Paul pulled up in front of Hedwig Geerdink’s place. He rang the bell and went back to wait in the car, the door open. He had no thoughts at all. Early June, the last light on the western horizon. A little later, Hedwig slid in beside him. ‘Good evening, one and all,’ his friend said in his high voice. Hedwig had two voices: the high squeaky voice, or his low, hoarse, chesty one. Anyone hearing him for the first time immediately saw him split in two: the high Hedwig and the low Hedwig. Horseradish Hedwig, as they called him in the village.
Paul pulled his legs into the car, closed the door, and drove into the village.
My Review of The Blessed Rita
Paul Krüzen’s small village life contains more than he might imagine.
I so enjoyed The Blessed Rita. It’s rare outside the crime or thriller genres that I read books with a male protagonist and I found The Blessed Rita an evocative and moving portrait of a man in middle age. I don’t often make comparisons with other books, but The Blessed Rita felt rather like Fredrik Backman’s A Man Called Ove, but more literary in style.
I thought the writing was super. The book’s structure, as it moves between past and present events, needs concentration and I would recommend reading The Blessed Rita in a sustained way, but it is such a worthwhile narrative. Poetic language, frequent humour and bleak atmosphere make the story thrum with emotion. The translation by Sam Garrett has retained an authentic and particularly Dutch atmosphere, so that the entire reading experience is of quality and depth. Each chapter seems to end with a quiet poignancy that is actually curiously piercing too. I found this hugely effective and affecting. Admittedly, I found some of the sexual and racial viewpoints expressed by some of the minor characters uncomfortable, but Tommy Wieringa is displaying all too clearly the attitudes of so many against those who are different. There are a few sexually explicit scenes too, but I thought they were sensitively handled as a means to show Paul’s loneliness and longing and they are never gratuitous.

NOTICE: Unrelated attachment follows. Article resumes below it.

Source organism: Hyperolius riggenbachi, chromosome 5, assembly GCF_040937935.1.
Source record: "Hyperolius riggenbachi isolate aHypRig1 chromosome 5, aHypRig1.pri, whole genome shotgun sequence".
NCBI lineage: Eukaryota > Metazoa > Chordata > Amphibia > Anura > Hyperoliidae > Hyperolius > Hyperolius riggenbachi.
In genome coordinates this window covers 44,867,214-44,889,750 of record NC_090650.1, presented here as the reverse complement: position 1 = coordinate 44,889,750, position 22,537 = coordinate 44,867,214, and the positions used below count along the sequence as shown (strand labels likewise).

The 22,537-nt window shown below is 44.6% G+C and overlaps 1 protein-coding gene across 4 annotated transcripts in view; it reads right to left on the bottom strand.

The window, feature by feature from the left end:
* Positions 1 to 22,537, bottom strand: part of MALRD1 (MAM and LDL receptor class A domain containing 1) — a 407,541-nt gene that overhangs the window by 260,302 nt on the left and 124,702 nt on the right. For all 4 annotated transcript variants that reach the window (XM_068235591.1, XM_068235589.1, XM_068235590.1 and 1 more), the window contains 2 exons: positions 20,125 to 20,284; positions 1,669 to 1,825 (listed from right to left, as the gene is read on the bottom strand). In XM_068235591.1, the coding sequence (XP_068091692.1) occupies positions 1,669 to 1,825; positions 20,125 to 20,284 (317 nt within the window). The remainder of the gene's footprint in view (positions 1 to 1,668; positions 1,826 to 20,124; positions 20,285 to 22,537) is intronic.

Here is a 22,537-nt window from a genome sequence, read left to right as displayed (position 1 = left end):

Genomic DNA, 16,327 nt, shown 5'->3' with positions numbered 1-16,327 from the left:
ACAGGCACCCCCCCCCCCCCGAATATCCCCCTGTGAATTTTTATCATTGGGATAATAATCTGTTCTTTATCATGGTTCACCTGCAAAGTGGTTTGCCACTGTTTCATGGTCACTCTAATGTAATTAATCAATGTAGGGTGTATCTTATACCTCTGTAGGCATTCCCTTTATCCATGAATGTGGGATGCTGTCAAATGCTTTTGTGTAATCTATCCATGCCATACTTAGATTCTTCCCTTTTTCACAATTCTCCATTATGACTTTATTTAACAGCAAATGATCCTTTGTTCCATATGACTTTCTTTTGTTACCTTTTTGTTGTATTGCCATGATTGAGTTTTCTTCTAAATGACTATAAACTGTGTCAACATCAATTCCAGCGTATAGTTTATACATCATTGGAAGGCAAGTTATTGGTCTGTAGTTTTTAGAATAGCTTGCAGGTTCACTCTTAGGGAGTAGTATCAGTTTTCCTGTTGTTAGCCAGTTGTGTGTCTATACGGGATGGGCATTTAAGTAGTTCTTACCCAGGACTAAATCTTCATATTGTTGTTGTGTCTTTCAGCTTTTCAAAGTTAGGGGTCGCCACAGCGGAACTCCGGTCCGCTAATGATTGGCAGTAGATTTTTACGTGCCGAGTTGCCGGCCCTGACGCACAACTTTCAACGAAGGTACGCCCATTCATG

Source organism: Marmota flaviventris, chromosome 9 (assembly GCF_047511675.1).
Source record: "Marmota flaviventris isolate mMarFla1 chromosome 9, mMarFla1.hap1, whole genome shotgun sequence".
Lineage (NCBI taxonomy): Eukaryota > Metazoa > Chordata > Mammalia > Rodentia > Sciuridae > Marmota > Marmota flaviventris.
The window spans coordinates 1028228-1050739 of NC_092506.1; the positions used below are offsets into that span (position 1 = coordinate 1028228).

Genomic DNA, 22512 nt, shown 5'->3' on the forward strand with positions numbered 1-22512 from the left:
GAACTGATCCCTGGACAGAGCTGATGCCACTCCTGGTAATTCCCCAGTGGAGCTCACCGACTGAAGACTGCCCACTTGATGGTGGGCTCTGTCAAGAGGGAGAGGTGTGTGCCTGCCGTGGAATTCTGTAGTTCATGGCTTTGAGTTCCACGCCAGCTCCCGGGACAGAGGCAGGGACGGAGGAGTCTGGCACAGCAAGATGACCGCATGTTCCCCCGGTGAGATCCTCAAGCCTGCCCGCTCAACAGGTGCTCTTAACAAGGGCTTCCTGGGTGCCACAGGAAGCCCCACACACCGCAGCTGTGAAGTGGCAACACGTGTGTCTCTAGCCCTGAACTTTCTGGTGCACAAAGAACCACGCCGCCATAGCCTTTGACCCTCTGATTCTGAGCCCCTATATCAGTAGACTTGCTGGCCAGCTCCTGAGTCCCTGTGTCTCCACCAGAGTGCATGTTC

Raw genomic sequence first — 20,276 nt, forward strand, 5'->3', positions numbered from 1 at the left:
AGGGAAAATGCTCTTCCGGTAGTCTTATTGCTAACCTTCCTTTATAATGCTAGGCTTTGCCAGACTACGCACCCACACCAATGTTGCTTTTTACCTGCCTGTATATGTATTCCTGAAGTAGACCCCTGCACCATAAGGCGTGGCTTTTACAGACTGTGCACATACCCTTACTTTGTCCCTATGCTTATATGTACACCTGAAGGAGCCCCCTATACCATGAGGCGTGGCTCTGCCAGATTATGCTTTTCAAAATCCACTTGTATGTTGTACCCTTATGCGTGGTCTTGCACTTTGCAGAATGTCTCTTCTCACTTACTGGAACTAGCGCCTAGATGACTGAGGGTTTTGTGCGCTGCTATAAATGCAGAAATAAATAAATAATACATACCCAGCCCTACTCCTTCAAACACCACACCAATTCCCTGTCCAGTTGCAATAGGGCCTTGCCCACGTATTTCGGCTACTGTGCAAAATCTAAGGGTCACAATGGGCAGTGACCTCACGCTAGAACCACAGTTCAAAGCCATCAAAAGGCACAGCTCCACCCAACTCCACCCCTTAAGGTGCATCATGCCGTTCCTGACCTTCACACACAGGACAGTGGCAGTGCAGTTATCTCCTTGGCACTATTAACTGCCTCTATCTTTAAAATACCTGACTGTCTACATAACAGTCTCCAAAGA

Paul’s story has a poetic and moving understanding from Tommy Wieringa. His character shows how the complex patterns of the past make us who we are now. Personal, geographical, political and historical aspects layer into Paul’s personality making him a fascinating person. Friendship, loyalty and the almost physical pull of home underpin who Paul is and make the reader long for him to achieve a better and more fulfilled life. His relationships with his parents and Hedwig are desperately sad and because the book ends rather ambiguously, I haven’t been able to stop wondering what is happening to Paul now. I so want him to be happy.
The Blessed Rita is literary, engaging and atmospheric. It takes the reader into the heart both of a Dutch community as well as an ordinary man with scalpel sharp precision. I really enjoyed reading it.
About Tommy Wieringa
Tommy Wieringa was born in 1967 and grew up partly in the Netherlands, and partly in the tropics. He began his writing career with travel stories and journalism, and is the author of several internationally bestselling novels. His fiction has been longlisted for the Booker International Prize, shortlisted for the International IMPAC Dublin Literary Award and the Oxford/Weidenfeld Prize, and has won Holland’s Libris Literature Prize.
About Sam Garrett
Sam Garrett has translated some fifty novels and works of nonfiction. He has won prizes and appeared on shortlists for some of the world’s most prestigious literary awards, and is the only translator to have twice won the British Society of Authors’ Vondel Prize for Dutch–English translation.